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Bless Your Children

August 31, 2016 | by Adina Soclof, MS. CCC-SLP

5 lessons I’ve learned from blessing my kids Friday night.

My husband and I bless our children every Friday night. There is nothing so powerful as placing your hands on your child’s head and reciting the words of our forefathers used to bless their own children.

Here are 5 things I’ve learned from blessing my kids:

1. You love your kids no matter what:

Every parent-child relationship has it issues, some more difficult than others. Some weeks are tougher than others. Yet everything seems to melt away in the light of the Shabbos candles. Our kids have been trained since they were babies to line themselves up by age for their bracha (blessing). They know that whatever happened between us is set aside at that time. It is a truly connecting and peaceful moment.

2. Pray that your children go through life with a positive attitude:

The blessing is comprised of two verses. The first one is gender specific:

For boys: May God make you like Ephraim and Menasheh.

For girls: May God make you like Sarah, Rebecca, Rachel, and Leah.

The second verse, which comes from the Torah, is the priestly blessing:

May the Lord bless you and watch over you. May the Lord cause His countenance to shine to you and favor you. May the Lord raise His countenance toward you and grant you peace.' They shall bestow My Name upon the children of Israel, and I will bless them."

Included in this blessing is a prayer that God should always look out for you and that you should feel God’s love and protection.

When I bless my children I focus on praying that my kids should feel that whatever happens is for the good and that God should help them act in a way that will make Him proud.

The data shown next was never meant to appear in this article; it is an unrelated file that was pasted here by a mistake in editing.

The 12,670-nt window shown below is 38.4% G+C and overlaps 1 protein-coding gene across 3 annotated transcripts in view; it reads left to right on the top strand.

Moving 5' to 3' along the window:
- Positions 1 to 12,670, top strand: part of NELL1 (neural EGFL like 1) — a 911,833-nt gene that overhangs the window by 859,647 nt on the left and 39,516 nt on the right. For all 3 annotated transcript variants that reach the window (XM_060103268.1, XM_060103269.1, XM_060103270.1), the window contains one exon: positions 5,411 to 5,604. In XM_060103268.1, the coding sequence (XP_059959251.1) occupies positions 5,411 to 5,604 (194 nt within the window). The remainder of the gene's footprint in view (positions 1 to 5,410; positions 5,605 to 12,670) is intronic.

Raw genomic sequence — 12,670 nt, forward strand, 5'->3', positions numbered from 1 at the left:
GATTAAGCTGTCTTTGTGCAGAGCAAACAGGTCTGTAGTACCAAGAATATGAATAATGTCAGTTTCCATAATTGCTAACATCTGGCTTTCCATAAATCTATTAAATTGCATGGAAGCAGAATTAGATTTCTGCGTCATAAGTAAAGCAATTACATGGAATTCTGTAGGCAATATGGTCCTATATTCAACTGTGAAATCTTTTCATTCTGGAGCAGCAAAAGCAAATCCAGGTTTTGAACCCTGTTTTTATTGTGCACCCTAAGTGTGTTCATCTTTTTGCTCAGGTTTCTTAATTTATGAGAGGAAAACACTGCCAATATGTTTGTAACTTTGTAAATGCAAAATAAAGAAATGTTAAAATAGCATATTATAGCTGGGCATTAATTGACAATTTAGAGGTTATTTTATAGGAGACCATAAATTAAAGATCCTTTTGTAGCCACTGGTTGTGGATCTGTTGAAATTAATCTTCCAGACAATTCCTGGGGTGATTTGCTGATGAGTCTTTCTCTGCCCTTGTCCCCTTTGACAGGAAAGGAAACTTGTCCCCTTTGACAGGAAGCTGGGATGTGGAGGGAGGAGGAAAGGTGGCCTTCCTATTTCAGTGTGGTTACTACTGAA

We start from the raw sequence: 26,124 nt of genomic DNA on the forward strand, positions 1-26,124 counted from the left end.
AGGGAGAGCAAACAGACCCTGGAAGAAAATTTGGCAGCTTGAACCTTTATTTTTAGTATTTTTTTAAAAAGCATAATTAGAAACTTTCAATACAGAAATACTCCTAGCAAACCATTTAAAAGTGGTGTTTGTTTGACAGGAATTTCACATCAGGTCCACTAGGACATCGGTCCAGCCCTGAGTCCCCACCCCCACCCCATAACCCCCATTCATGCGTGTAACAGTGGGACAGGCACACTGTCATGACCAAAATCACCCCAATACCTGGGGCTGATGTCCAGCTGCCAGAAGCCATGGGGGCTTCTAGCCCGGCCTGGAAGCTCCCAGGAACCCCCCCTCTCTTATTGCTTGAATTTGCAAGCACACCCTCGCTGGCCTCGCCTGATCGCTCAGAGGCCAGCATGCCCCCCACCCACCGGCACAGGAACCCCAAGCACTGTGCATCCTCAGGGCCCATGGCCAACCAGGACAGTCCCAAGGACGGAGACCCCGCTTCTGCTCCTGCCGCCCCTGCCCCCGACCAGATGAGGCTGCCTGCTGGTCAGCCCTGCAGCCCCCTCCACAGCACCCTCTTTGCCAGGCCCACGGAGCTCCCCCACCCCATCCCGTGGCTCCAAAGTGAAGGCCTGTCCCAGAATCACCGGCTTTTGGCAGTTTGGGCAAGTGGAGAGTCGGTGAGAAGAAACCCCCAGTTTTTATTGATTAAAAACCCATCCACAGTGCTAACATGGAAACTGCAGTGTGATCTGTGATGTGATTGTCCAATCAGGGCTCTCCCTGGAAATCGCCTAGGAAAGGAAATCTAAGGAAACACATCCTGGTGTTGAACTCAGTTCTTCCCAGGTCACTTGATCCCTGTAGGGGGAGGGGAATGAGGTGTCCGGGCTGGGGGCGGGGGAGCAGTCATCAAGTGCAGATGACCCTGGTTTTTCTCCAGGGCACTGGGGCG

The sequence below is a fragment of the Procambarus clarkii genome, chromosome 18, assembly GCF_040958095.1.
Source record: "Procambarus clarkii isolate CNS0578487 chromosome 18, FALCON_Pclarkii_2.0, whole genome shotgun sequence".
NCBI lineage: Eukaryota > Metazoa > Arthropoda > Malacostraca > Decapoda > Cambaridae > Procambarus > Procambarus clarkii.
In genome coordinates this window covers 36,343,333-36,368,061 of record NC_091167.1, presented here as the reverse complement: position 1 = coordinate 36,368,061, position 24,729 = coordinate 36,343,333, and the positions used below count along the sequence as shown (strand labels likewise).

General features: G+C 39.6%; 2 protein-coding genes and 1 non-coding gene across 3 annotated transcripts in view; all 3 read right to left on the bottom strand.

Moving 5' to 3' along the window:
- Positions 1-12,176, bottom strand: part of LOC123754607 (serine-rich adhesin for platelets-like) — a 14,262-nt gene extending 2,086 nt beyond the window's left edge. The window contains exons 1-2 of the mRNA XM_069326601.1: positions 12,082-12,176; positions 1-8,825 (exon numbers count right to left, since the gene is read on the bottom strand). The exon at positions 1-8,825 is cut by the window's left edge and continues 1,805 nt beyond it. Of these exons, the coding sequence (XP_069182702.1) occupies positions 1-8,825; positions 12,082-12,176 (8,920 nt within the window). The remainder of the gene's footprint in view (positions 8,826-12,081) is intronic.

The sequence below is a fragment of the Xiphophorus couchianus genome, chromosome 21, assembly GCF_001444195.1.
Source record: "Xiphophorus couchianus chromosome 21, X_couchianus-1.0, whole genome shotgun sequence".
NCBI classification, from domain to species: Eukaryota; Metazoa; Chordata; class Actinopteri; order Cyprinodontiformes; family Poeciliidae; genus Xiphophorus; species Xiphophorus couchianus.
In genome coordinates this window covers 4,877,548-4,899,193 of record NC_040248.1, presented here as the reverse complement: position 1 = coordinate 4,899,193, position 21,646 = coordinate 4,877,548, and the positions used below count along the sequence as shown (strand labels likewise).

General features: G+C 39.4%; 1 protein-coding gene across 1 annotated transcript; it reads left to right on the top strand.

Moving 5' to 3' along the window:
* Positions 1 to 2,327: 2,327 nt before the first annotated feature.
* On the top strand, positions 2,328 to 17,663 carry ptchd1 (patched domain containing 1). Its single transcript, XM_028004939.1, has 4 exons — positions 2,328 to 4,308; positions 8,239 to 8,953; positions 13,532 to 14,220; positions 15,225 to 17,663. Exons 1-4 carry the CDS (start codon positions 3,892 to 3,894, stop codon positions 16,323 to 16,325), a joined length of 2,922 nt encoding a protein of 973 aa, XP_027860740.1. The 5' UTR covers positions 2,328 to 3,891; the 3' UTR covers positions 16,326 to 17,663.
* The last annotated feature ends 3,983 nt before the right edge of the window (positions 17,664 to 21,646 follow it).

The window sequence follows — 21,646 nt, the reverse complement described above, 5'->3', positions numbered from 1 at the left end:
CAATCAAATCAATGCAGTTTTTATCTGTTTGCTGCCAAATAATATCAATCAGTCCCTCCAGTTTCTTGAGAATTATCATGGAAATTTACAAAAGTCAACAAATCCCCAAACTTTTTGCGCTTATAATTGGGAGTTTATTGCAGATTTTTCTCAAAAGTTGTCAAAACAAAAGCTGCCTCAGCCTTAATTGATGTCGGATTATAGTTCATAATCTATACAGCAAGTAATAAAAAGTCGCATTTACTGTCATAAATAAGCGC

3. There is no one size fits all:

The standard blessing consists of these two verses, but you can add your own personal touch.

Each person has a Torah verse that corresponds to their Hebrew name. My husband starts his blessing with that verse gives each child his signature bear hug and a kiss. Since our second son is leaving us in a few weeks to learn in Israel, this past year my husband has counted down to his departure, “Only 17 more Shabboses until you go!”

I give a huge hug and kiss and try to give a compliment to each child: “I appreciate all the last minute help before Shabbos.” “The brownies you made smell amazing, I can’t wait to eat them.”

4. There is never a better time to practice gratefulness:

There is something about the glow of the Shabbos candles, your children bathed and dressed in their Shabbos best that makes your heart fill with thankfulness. I try not to let that feeling pass without thanking God for Shabbos and for the sense of peace that has descended on our home. I thank God for the abundance of food that we have to celebrate Shabbos. Finally, I concentrate on being grateful for my family, my husband and the gift of being a parent to each of these unique individuals entrusted in our care.

5. It is a great opportunity to think of others:

As I think of all that I am grateful for, I also think of those who may not have all their physical needs satisfied, or those who are lacking in their spiritual needs. I think of those children who don't have parents to bless them and take a minute to send prayers and blessings their way.

Blessing for a Son

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Blessing for a Daughter

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